Well, it’s over. Nine handwritten black journals and 251 numbered posts later, the story that I envisioned for Why It Matters has been told.
It’s a mess of a rough draft, and there’s not really enough good stuff here to turn into a marketable manuscript. At least one story arc failed miserably due to compromise, others weren’t terribly interesting, and honestly there’s not much of a market for books about people who nobody knows. On the other hand, there are some nuggets here that can be polished into decent short stories; in fact, some already have been. Prior to getting busy writing for hire, I managed to place a few of these in literary magazines. Perhaps I’ll get back to that exercise this year.
Regardless, writing WIM was a very good exercise for me. Everyone starts with an unpublishable manuscript, so I’m calling this one mine and moving onto the next thing. I think I’m going to tackle a fiction project next. Perhaps I’ll use this space to talk about where I am with that, I don’t know.
Many if not most of the 251 WIM pieces bore titles that served as puzzle clues. To my knowledge, nobody ever bothered to consider these little clues, but I enjoyed it. The hidden game in the title of most WIM stories is this: Google the song lyric, find the song title related to that story’s theme.
Here are some of my favorite uses of lyrics as titles to reinforce a story’s subject:
“School’s Out,” Alice Cooper. I began my little lyric game with my second story, “School’s Out Forever.” The theme was — you guessed it — school. Not the most clever use of a lyric, but here’s where it started.
“Hotel California,” The Eagles. “You Can Check Out Anytime You Like” was the first WIM story that I successfully placed elsewhere. It concerned my childhood hero checking out long before he liked; fortunately, my father was there to save him. Last I heard the protagonist of that story was a practicing attorney somewhere in the Midwest.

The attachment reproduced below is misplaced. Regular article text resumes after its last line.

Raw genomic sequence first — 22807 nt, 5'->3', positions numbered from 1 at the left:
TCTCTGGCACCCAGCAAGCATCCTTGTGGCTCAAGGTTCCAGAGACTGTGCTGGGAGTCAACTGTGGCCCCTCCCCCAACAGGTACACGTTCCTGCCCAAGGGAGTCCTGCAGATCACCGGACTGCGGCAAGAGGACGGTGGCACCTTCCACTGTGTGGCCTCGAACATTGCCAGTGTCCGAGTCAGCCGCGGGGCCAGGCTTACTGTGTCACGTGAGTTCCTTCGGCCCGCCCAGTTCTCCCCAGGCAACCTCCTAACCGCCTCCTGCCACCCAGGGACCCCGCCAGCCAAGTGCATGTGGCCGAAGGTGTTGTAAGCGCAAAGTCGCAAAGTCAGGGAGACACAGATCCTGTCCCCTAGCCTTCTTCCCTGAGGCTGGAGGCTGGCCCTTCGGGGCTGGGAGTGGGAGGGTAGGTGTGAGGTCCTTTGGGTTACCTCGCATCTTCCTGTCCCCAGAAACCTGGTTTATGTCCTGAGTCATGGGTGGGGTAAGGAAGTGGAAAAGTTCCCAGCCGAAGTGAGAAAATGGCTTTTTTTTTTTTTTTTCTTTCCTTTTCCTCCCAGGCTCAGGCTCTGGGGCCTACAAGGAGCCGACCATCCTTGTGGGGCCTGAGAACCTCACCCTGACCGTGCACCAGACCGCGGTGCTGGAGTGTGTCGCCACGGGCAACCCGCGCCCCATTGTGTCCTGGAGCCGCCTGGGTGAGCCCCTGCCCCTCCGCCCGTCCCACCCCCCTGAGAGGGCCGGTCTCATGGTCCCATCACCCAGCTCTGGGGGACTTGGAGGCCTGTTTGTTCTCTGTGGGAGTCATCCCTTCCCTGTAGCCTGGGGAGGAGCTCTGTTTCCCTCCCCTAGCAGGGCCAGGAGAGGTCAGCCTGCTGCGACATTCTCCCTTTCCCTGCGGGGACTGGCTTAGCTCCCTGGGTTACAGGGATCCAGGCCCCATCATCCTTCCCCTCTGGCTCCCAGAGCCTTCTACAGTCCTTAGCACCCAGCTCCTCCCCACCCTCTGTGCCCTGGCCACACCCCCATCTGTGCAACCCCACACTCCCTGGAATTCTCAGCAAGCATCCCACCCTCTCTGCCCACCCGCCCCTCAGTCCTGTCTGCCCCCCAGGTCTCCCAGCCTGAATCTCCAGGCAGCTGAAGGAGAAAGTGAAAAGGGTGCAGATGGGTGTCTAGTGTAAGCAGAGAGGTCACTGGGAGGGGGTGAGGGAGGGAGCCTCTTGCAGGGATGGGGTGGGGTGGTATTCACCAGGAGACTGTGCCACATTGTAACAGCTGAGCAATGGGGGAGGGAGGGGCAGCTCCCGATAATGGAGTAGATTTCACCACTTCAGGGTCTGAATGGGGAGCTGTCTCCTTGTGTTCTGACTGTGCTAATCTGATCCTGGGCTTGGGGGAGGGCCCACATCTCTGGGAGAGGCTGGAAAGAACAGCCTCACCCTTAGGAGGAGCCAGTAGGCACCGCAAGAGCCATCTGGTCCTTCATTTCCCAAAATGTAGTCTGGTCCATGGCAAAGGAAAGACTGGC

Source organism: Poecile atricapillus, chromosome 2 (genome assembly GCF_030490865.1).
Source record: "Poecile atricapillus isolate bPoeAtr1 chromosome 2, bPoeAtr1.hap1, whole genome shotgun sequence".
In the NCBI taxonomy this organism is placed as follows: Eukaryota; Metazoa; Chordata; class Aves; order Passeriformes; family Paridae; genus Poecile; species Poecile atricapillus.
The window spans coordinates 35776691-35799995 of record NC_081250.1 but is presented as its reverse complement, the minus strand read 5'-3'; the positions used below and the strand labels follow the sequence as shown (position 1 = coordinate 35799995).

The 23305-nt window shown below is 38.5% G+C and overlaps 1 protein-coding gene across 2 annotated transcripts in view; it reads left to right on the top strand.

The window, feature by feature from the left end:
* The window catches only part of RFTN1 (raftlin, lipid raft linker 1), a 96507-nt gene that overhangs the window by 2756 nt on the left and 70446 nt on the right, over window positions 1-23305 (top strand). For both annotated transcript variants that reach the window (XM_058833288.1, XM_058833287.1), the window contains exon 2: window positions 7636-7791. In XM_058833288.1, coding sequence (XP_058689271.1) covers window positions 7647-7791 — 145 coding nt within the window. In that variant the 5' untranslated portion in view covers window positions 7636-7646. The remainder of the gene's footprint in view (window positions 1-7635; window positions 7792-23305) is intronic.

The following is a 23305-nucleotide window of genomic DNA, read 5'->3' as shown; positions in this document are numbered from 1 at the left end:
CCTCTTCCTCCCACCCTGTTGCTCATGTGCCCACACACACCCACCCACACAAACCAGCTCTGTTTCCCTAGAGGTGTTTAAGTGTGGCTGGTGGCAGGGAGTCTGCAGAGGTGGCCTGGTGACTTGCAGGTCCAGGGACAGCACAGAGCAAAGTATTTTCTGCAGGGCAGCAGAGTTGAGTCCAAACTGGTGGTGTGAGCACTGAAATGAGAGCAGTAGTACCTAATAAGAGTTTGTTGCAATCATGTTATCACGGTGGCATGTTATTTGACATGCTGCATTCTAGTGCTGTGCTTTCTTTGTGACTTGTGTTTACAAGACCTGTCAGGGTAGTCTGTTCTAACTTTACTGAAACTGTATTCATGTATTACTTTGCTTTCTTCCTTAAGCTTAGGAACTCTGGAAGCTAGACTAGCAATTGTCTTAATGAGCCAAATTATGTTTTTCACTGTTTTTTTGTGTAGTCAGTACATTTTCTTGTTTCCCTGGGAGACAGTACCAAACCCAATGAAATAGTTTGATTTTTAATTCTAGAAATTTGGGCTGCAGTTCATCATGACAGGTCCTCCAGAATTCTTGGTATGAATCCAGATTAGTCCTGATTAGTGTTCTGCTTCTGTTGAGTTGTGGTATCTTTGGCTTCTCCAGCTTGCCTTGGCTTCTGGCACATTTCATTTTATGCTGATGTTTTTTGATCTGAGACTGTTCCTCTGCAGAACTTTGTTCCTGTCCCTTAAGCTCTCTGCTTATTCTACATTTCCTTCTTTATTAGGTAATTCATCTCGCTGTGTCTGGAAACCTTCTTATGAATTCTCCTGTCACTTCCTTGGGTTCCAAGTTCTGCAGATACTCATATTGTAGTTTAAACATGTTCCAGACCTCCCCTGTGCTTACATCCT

“Toys in the Attic,” Aerosmith. “Leaving the Things That You Love Behind” was concerned with putting away childish things — literally putting my toys in the attic and making room for adolescence.
“Garageland,” The Clash. “But I Just Wanna Stay in the Garage All Night” told the tale of the night my roommates and I getting jumped in a parking garage. Cute, huh?
“Ruby Tuesday,” The Rolling Stones. “When You Change With Every New Day” was about Tuesday, a young woman for whom I carried a huge crush during my first year of art school.
“Our House,” Madness. “There’s Always Something Happening and It’s Usually Quite Loud” saw my girlfriend and I move into our own house, a rundown Victorian in one of Savannah’s less pleasant neighborhoods.
“Find Your Way Back,” Jefferson Starship. I quit Record Bar and found my way back to Starship Records in “Since I Packed Up and Left On My Own.”
“Welcome to the Jungle,” Guns N’ Roses. “You Can Taste the Bright Lights (But You Won’t Get Them For Free):” That’s exactly what my first night in Hollywood felt like.
“Babe I’m Gonna Leave You,” Led Zeppelin. “That’s When It’s Calling Me Back Home” captures the day I realized my first adult relationship was over.
“The End,” The Beatles. “The Love You Take is Equal to the Love You Make” — not only one of the finest lyrics ever written, but a wonderful way to say “the end” without ever actually saying it.
Thank you for hanging in there for 251 tales of liquor, lust, and primer gray Camaros. We’re not saying goodbye, you and I, we’re just moving onto the next thing. See you back here next Monday.
Categories: Deep Cuts